Orleans school board nullifies deputy superintendent’s contract

For the second time, a last-minute addition to the Orleans Parish School Board’s agenda sought to nullify the contract of Kathleen Padian, deputy superintendent of charter schools.

While the motion died at February’s meeting, board President Ira Thomas, the driving force behind the nullification, succeeded Tuesday in having her contract nullified.

“It doesn’t affect Ms. Padian’s employment,” Thomas said. Padian will retain her position as an at-will employee reporting directly to the board but will not have a contract.

The measure passed with a 4-2 vote, divided along racial lines with board member Woody Koppel absent.

As board member Seth Bloom put forward a motion to amend the item by keeping the contract while modifying the problematic technicalities, Thomas initially said he would not recognize Bloom’s motion before acquiescing.

Board member Sarah Usdin seconded the motion, which failed to pass.

Board member Cynthia Cade, who was absent from last month’s meeting and last month’s special session, was vocal at Tuesday’s meeting regarding the contract.

If the board did not authorize the contract on May 15, 2012, then no contract exists, Cade argued repeatedly.

“The point remains: The board never directed general counsel to draw a contract,” Cade said. While the board did vote on Padian’s salaries and duties, the contention surrounded then-board President Thomas Robichaux’s signing of the contract.

Cade called Robichaux’s actions an abuse of power. “The contract did not come before the board; therefore it does not exist,” Cade said.

At February’s meeting, Padian said in an interview that she had no idea what motivated the sudden attempt to nullify her contract.

Prior to the February meeting, Robichaux said in a phone interview that, “There is nothing about either contract that I believe is improper in any way either in the way they were approved, negotiated or signed.”

Usdin questioned why the issue was not discussed in committee meetings and what the process was for having the same item put back on the agenda when it had died in the previous month’s meeting.

While at February’s meeting, board counsel Edward Morris said that Padian’s contract had gone through the standard human resources process and legal review, at Tuesday’s meeting Morris said that, “By my estimation, it is not a valid contract.”

After the vote, Bloom stated that “I believe this is the wrong decision by the board.” He said that it sends a bad message to charter schools and the reform movement. “I prefer the technical issues be repaired,” Bloom said.

Usdin requested outside legal counsel, given that the current legal counsel did not identify a problem in May.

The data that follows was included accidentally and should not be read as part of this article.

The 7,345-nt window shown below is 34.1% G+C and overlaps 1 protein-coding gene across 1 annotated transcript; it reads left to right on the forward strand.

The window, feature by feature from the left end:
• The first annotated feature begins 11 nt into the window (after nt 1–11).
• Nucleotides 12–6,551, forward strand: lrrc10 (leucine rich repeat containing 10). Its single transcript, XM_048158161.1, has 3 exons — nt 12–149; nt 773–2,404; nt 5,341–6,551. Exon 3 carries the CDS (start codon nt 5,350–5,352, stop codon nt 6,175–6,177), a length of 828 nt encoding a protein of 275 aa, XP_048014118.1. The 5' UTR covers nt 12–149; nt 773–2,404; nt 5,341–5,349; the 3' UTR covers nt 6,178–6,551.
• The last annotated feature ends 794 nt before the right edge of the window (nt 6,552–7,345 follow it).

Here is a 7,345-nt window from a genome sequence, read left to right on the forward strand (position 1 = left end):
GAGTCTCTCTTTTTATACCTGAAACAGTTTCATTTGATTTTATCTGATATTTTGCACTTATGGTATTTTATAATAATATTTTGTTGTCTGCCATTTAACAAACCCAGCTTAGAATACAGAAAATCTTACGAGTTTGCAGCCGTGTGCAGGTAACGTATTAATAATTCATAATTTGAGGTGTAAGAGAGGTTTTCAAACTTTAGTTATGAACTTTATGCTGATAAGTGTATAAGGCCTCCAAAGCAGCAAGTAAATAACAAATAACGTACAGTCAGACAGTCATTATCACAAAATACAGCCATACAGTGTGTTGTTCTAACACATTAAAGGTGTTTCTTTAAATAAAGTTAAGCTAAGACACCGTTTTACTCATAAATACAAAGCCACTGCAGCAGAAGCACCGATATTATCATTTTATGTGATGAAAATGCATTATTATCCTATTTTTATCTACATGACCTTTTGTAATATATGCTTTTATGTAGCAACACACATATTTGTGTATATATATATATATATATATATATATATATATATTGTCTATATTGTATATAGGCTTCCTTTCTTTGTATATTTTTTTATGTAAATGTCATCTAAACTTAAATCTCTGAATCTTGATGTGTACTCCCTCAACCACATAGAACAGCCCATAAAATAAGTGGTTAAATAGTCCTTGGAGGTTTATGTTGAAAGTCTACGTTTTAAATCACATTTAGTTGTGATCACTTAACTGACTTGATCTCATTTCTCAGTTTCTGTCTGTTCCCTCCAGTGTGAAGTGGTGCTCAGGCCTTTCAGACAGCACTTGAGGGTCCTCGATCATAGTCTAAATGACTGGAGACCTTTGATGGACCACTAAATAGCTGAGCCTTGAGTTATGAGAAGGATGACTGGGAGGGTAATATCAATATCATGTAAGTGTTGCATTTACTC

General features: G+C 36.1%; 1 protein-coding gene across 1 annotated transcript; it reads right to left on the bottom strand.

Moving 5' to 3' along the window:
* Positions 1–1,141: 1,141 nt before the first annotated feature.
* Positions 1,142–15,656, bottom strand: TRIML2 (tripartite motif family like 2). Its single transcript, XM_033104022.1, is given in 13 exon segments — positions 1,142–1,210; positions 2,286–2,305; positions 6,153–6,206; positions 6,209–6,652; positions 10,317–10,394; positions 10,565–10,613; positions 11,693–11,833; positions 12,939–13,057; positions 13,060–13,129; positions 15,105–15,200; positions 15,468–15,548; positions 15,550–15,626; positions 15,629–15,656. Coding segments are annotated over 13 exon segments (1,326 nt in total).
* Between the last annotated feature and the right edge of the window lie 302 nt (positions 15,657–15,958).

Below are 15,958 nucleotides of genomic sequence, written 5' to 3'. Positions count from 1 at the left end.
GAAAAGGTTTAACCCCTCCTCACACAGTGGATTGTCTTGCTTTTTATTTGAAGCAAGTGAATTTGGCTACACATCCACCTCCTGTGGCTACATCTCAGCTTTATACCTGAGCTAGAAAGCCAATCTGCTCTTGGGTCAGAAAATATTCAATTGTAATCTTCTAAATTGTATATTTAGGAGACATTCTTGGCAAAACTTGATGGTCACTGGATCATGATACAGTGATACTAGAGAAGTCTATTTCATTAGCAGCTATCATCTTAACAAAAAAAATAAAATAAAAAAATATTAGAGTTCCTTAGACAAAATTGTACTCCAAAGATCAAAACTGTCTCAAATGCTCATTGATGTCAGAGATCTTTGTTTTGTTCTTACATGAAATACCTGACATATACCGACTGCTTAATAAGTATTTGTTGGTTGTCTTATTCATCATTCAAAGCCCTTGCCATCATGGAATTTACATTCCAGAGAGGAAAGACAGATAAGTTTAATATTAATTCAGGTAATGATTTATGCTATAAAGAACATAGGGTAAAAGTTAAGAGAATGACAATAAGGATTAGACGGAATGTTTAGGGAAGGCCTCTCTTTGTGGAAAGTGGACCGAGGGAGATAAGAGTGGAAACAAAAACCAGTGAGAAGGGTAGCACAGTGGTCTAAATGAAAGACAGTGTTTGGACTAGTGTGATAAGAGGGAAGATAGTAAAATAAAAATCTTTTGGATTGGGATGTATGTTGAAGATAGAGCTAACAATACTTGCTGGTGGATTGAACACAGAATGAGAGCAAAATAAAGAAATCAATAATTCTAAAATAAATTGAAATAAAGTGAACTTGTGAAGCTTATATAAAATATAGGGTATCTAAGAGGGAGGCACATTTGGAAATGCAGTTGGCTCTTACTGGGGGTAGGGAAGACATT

Caroline Roemer Shirley, executive director of the Louisiana Association of Public Charter Schools, expressed concern at the board’s “inability to follow through on processes in a legal and compliant manner,” as they are urging Recovery School District schools to return to their governance.

Shirley said her association supports the deputy superintendent position and believes that Padian is an “ideal candidate.”

In an announcement at the end of Tuesday’s meeting, Thomas addressed a recent article in The Lens questioning the legality of his dual employment, as he also works as the chief of police at Southern University at New Orleans.

The law in question, section D of Louisiana Revised Statute 42:63, reads: “No person holding an elective office in a political subdivision of this state shall at the same time hold another elective office or full-time appointive office in the government of this state or in the government of a political subdivision thereof. No such person shall hold at the same time employment in the government of this state, or in the same political subdivision in which he holds an elective office.”

The law exempts public employees who work in a “professional educational capacity,” such as teachers or academic directors, but The Lens reported that based on public records requests, Thomas’ job at SUNO does not include any duties related to academics.

Thomas said that he would request at next month’s meeting that the board approve a request to the Louisiana attorney general for an opinion on the dual employment issue.

Aside from the bulk of the meeting being focused on the legality of Padian’s contract for the second month in a row, the board approved the 2013-2014 district calendar, a resolution to study the effectiveness of the OneAPP (due in July) and a proposed certified school personnel salary scale for the 2013-2014 school year to comply with new state law, though that law was ruled unconstitutional earlier this month and is still being battled over in the court.

An $828,000 contract was awarded to Arc Mechanical for the heating and cooling system at the Timbers III Office Building.

Cade asked about Disadvantaged Business Enterprise participation, which she was told would be at 35 percent.

The board also adopted a resolution authorizing participation in the state’s early childhood network pilot program.

During the executive session, the board discussed ongoing litigation, including a status report on the board’s lawsuit against the state regarding the automatic return of eligible charter schools to the School Board.